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Hunter’s Handbook is the official student “how-to” information pipeline of the International Hunter Education Association. As the experts in teaching safe, ethical and successful hunting, we are here to provide tips, tools, and great video content as well as offer you a place that you can learn more about your love and favorite past-time—hunting.  Spend some time with us.  New content is added monthly, and we are excited to share our expertise with you.  We wish you a lifetime of safe and memorable experiences in the outdoors.

Food Plots for Productive Hunting

Food plots can be productive hunting areas, but before you plant a plot, you should plot how you plan to hunt it.

“Understanding the area and the place you plan to hunt is essential to putting in a food plot,” said Keith Grunig, associate category manager of big game hunting for Cabela’s. “There’s some scouting required for food-plot placement.”

Before even thinking about planting the first seed, you should have a clear understanding of the wildlife in the area and their movements and habits. “Where’s my deer traffic, where are their holding areas, their bedding areas?” he said. “You want to make sure you are putting the food plot in the right place. You don’t want it right in their bedding area, if that’s where you plan to hunt.”

Essentially, there are two approaches to planting food plots: make them big or make them small.

If you are working with a large acreage, you can put in large food plots to hold deer on or near the property; maybe three- or four-acre plots that are not going to get cleaned out throughout the season. “That will get deer coming into the area, especially does, and keep them in the area,” Grunig said. “Then bucks will come in.” As the rut—and hunting seasons—nears in the fall, bucks will follow does, he said. “Generally, big bucks will not come out to the larger food plot, but they’ll be chasing does.” So, he said, hunt accordingly, placing your treestand or blind to cover travel routes in and out.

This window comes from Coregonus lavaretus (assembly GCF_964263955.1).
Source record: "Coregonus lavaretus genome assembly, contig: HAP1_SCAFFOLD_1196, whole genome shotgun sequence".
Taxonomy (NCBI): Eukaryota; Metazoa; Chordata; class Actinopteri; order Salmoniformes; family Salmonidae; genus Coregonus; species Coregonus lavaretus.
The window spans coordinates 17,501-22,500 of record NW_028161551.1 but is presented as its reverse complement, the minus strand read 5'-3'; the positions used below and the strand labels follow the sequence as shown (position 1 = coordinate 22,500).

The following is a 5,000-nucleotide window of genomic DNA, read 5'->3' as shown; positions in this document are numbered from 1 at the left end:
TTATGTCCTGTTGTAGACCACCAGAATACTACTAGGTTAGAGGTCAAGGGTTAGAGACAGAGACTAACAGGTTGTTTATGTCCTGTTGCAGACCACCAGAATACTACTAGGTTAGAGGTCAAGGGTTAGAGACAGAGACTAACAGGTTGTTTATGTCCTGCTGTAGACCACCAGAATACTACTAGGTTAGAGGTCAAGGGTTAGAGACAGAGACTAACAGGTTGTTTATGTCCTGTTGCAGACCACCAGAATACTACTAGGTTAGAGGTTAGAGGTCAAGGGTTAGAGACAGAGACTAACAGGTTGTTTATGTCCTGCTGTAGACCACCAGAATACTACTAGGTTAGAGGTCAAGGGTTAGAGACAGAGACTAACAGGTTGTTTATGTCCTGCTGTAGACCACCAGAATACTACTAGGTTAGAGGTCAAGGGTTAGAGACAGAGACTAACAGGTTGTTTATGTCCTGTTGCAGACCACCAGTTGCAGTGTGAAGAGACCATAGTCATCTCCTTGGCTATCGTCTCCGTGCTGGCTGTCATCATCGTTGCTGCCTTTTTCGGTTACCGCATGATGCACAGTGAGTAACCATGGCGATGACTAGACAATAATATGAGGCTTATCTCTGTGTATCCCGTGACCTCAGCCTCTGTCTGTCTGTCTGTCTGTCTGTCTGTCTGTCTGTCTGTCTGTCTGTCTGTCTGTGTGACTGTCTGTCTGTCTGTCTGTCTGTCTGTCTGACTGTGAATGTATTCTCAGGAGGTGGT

Food Plots for Productive Hunting

 

Food Plots for Productive Hunting

By Joe Arterburn

 

Food plots can be productive hunting areas, but before you plant a plot, you should plot how you plan to hunt it.

“Understanding the area and the place you plan to hunt is essential to putting in a food plot,” said Keith Grunig, associate category manager of big game hunting for Cabela’s. “There’s some scouting required for food-plot placement.”

Before even thinking about planting the first seed, you should have a clear understanding of the wildlife in the area and their movements and habits. “Where’s my deer traffic, where are their holding areas, their bedding areas?” he said. “You want to make sure you are putting the food plot in the right place. You don’t want it right in their bedding area, if that’s where you plan to hunt.”

Essentially, there are two approaches to planting food plots: make them big or make them small.